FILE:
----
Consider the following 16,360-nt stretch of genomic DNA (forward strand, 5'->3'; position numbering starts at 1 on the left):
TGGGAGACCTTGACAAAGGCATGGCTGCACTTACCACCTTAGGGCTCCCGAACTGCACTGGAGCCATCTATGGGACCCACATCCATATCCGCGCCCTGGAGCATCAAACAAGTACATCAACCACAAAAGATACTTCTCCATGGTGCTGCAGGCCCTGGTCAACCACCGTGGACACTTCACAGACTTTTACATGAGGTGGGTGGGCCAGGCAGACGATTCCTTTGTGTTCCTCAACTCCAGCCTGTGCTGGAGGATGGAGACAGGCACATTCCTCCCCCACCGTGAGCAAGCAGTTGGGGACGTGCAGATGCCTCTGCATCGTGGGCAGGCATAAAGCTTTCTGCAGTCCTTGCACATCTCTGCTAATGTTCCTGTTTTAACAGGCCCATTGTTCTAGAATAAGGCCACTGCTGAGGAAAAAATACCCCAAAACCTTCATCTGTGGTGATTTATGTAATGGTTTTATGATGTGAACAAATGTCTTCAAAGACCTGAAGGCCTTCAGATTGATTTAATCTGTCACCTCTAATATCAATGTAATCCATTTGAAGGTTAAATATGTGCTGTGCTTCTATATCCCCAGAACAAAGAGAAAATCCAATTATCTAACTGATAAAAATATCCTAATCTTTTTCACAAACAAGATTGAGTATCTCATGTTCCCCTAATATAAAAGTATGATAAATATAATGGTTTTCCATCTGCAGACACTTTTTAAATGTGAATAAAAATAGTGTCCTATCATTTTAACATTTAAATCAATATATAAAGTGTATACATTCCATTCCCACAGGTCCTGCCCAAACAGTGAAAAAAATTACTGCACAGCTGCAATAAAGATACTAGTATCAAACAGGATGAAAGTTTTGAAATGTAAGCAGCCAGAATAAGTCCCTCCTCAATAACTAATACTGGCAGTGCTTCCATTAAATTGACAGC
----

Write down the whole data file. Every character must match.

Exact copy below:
Consider the following 16,360-nt stretch of genomic DNA (forward strand, 5'->3'; position numbering starts at 1 on the left):
TGGGAGACCTTGACAAAGGCATGGCTGCACTTACCACCTTAGGGCTCCCGAACTGCACTGGAGCCATCTATGGGACCCACATCCATATCCGCGCCCTGGAGCATCAAACAAGTACATCAACCACAAAAGATACTTCTCCATGGTGCTGCAGGCCCTGGTCAACCACCGTGGACACTTCACAGACTTTTACATGAGGTGGGTGGGCCAGGCAGACGATTCCTTTGTGTTCCTCAACTCCAGCCTGTGCTGGAGGATGGAGACAGGCACATTCCTCCCCCACCGTGAGCAAGCAGTTGGGGACGTGCAGATGCCTCTGCATCGTGGGCAGGCATAAAGCTTTCTGCAGTCCTTGCACATCTCTGCTAATGTTCCTGTTTTAACAGGCCCATTGTTCTAGAATAAGGCCACTGCTGAGGAAAAAATACCCCAAAACCTTCATCTGTGGTGATTTATGTAATGGTTTTATGATGTGAACAAATGTCTTCAAAGACCTGAAGGCCTTCAGATTGATTTAATCTGTCACCTCTAATATCAATGTAATCCATTTGAAGGTTAAATATGTGCTGTGCTTCTATATCCCCAGAACAAAGAGAAAATCCAATTATCTAACTGATAAAAATATCCTAATCTTTTTCACAAACAAGATTGAGTATCTCATGTTCCCCTAATATAAAAGTATGATAAATATAATGGTTTTCCATCTGCAGACACTTTTTAAATGTGAATAAAAATAGTGTCCTATCATTTTAACATTTAAATCAATATATAAAGTGTATACATTCCATTCCCACAGGTCCTGCCCAAACAGTGAAAAAAATTACTGCACAGCTGCAATAAAGATACTAGTATCAAACAGGATGAAAGTTTTGAAATGTAAGCAGCCAGAATAAGTCCCTCCTCAATAACTAATACTGGCAGTGCTTCCATTAAATTGACAGC